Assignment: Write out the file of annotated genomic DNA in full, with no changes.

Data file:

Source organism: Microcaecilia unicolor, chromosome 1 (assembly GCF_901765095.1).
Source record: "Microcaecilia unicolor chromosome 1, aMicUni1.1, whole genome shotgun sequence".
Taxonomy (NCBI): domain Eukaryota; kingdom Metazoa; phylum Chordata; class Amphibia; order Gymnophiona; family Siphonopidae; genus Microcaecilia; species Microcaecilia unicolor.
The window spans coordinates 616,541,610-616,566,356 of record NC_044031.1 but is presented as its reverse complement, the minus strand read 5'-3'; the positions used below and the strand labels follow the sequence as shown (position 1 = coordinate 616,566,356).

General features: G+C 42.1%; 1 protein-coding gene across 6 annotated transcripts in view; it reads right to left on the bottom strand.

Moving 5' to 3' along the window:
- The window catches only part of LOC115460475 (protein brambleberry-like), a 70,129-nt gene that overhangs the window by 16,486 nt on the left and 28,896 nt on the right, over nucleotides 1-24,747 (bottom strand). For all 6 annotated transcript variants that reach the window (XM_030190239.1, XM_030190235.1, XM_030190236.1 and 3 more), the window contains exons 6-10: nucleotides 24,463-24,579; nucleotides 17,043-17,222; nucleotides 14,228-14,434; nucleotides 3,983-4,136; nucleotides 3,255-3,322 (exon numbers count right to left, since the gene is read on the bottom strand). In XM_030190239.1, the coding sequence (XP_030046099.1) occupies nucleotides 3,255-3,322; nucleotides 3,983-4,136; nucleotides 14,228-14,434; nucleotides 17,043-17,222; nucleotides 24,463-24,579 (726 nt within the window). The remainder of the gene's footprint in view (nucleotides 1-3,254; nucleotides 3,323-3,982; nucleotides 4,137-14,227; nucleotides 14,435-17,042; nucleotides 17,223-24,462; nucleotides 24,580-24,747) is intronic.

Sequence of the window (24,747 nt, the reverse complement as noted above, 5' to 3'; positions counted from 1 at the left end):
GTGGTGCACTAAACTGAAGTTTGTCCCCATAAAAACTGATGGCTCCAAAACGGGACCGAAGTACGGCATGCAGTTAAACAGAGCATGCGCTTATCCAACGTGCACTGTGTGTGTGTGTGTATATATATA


Source organism: Microcaecilia unicolor, chromosome 1 (assembly GCF_901765095.1).
Source record: "Microcaecilia unicolor chromosome 1, aMicUni1.1, whole genome shotgun sequence".
Taxonomy (NCBI): domain Eukaryota; kingdom Metazoa; phylum Chordata; class Amphibia; order Gymnophiona; family Siphonopidae; genus Microcaecilia; species Microcaecilia unicolor.
The window spans coordinates 616,541,610-616,566,356 of record NC_044031.1 but is presented as its reverse complement, the minus strand read 5'-3'; the positions used below and the strand labels follow the sequence as shown (position 1 = coordinate 616,566,356).

General features: G+C 42.1%; 1 protein-coding gene across 6 annotated transcripts in view; it reads right to left on the bottom strand.

Moving 5' to 3' along the window:
- The window catches only part of LOC115460475 (protein brambleberry-like), a 70,129-nt gene that overhangs the window by 16,486 nt on the left and 28,896 nt on the right, over nucleotides 1-24,747 (bottom strand). For all 6 annotated transcript variants that reach the window (XM_030190239.1, XM_030190235.1, XM_030190236.1 and 3 more), the window contains exons 6-10: nucleotides 24,463-24,579; nucleotides 17,043-17,222; nucleotides 14,228-14,434; nucleotides 3,983-4,136; nucleotides 3,255-3,322 (exon numbers count right to left, since the gene is read on the bottom strand). In XM_030190239.1, the coding sequence (XP_030046099.1) occupies nucleotides 3,255-3,322; nucleotides 3,983-4,136; nucleotides 14,228-14,434; nucleotides 17,043-17,222; nucleotides 24,463-24,579 (726 nt within the window). The remainder of the gene's footprint in view (nucleotides 1-3,254; nucleotides 3,323-3,982; nucleotides 4,137-14,227; nucleotides 14,435-17,042; nucleotides 17,223-24,462; nucleotides 24,580-24,747) is intronic.

Sequence of the window (24,747 nt, the reverse complement as noted above, 5' to 3'; positions counted from 1 at the left end):
GTGGTGCACTAAACTGAAGTTTGTCCCCATAAAAACTGATGGCTCCAAAACGGGACCGAAGTACGGCATGCAGTTAAACAGAGCATGCGCTTATCCAACGTGCACTGTGTGTGTGTGTGTATATATATA